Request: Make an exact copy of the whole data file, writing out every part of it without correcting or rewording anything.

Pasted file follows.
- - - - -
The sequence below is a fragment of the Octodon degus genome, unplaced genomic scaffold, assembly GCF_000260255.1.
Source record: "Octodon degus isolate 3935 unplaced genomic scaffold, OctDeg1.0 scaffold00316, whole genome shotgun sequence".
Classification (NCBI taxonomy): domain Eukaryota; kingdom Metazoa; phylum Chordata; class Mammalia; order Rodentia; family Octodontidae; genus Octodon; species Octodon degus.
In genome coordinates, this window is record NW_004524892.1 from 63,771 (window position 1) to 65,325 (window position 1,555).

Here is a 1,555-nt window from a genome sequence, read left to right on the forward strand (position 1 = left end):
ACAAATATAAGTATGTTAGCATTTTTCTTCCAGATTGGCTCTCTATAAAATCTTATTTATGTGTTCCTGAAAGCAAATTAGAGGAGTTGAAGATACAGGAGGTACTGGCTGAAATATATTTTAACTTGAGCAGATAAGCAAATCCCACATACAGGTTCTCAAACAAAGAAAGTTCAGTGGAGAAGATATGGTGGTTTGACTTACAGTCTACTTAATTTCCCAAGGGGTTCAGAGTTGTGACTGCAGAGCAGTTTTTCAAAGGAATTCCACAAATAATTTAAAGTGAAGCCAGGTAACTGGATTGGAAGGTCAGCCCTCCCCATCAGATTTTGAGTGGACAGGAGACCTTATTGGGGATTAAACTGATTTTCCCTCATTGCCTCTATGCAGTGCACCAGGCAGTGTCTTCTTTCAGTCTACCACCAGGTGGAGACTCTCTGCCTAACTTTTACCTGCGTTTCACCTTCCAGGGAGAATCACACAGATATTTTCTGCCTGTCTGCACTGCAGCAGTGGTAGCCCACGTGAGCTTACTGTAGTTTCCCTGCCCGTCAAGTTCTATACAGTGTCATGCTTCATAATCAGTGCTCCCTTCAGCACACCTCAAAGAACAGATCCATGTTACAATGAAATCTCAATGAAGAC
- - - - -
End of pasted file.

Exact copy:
The sequence below is a fragment of the Octodon degus genome, unplaced genomic scaffold, assembly GCF_000260255.1.
Source record: "Octodon degus isolate 3935 unplaced genomic scaffold, OctDeg1.0 scaffold00316, whole genome shotgun sequence".
Classification (NCBI taxonomy): domain Eukaryota; kingdom Metazoa; phylum Chordata; class Mammalia; order Rodentia; family Octodontidae; genus Octodon; species Octodon degus.
In genome coordinates, this window is record NW_004524892.1 from 63,771 (window position 1) to 65,325 (window position 1,555).

Here is a 1,555-nt window from a genome sequence, read left to right on the forward strand (position 1 = left end):
ACAAATATAAGTATGTTAGCATTTTTCTTCCAGATTGGCTCTCTATAAAATCTTATTTATGTGTTCCTGAAAGCAAATTAGAGGAGTTGAAGATACAGGAGGTACTGGCTGAAATATATTTTAACTTGAGCAGATAAGCAAATCCCACATACAGGTTCTCAAACAAAGAAAGTTCAGTGGAGAAGATATGGTGGTTTGACTTACAGTCTACTTAATTTCCCAAGGGGTTCAGAGTTGTGACTGCAGAGCAGTTTTTCAAAGGAATTCCACAAATAATTTAAAGTGAAGCCAGGTAACTGGATTGGAAGGTCAGCCCTCCCCATCAGATTTTGAGTGGACAGGAGACCTTATTGGGGATTAAACTGATTTTCCCTCATTGCCTCTATGCAGTGCACCAGGCAGTGTCTTCTTTCAGTCTACCACCAGGTGGAGACTCTCTGCCTAACTTTTACCTGCGTTTCACCTTCCAGGGAGAATCACACAGATATTTTCTGCCTGTCTGCACTGCAGCAGTGGTAGCCCACGTGAGCTTACTGTAGTTTCCCTGCCCGTCAAGTTCTATACAGTGTCATGCTTCATAATCAGTGCTCCCTTCAGCACACCTCAAAGAACAGATCCATGTTACAATGAAATCTCAATGAAGAC